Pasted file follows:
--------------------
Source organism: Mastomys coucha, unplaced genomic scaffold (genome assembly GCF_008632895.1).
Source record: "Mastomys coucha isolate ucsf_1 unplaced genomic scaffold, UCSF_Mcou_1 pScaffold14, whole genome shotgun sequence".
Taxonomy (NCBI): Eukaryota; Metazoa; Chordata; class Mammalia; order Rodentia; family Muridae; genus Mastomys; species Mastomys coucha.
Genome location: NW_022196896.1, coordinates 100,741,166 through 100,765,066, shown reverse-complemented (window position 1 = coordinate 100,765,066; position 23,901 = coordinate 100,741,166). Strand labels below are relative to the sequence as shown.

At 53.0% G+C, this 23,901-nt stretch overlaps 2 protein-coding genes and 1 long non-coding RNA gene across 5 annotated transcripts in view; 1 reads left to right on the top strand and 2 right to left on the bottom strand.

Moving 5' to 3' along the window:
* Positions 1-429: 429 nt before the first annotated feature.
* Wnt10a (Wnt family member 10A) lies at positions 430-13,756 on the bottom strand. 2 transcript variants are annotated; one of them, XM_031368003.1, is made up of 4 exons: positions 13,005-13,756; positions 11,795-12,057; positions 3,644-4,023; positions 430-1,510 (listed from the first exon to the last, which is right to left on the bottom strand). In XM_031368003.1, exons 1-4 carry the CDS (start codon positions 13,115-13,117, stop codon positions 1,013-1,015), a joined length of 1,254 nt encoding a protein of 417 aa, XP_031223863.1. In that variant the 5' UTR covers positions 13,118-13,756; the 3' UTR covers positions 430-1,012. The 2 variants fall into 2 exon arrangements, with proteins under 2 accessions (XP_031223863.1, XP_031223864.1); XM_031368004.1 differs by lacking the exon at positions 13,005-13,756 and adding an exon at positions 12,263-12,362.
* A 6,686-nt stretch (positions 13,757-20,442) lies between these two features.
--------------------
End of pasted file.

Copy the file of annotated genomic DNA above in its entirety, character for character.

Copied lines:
Source organism: Mastomys coucha, unplaced genomic scaffold (genome assembly GCF_008632895.1).
Source record: "Mastomys coucha isolate ucsf_1 unplaced genomic scaffold, UCSF_Mcou_1 pScaffold14, whole genome shotgun sequence".
Taxonomy (NCBI): Eukaryota; Metazoa; Chordata; class Mammalia; order Rodentia; family Muridae; genus Mastomys; species Mastomys coucha.
Genome location: NW_022196896.1, coordinates 100,741,166 through 100,765,066, shown reverse-complemented (window position 1 = coordinate 100,765,066; position 23,901 = coordinate 100,741,166). Strand labels below are relative to the sequence as shown.

At 53.0% G+C, this 23,901-nt stretch overlaps 2 protein-coding genes and 1 long non-coding RNA gene across 5 annotated transcripts in view; 1 reads left to right on the top strand and 2 right to left on the bottom strand.

Moving 5' to 3' along the window:
* Positions 1-429: 429 nt before the first annotated feature.
* Wnt10a (Wnt family member 10A) lies at positions 430-13,756 on the bottom strand. 2 transcript variants are annotated; one of them, XM_031368003.1, is made up of 4 exons: positions 13,005-13,756; positions 11,795-12,057; positions 3,644-4,023; positions 430-1,510 (listed from the first exon to the last, which is right to left on the bottom strand). In XM_031368003.1, exons 1-4 carry the CDS (start codon positions 13,115-13,117, stop codon positions 1,013-1,015), a joined length of 1,254 nt encoding a protein of 417 aa, XP_031223863.1. In that variant the 5' UTR covers positions 13,118-13,756; the 3' UTR covers positions 430-1,012. The 2 variants fall into 2 exon arrangements, with proteins under 2 accessions (XP_031223863.1, XP_031223864.1); XM_031368004.1 differs by lacking the exon at positions 13,005-13,756 and adding an exon at positions 12,263-12,362.
* A 6,686-nt stretch (positions 13,757-20,442) lies between these two features.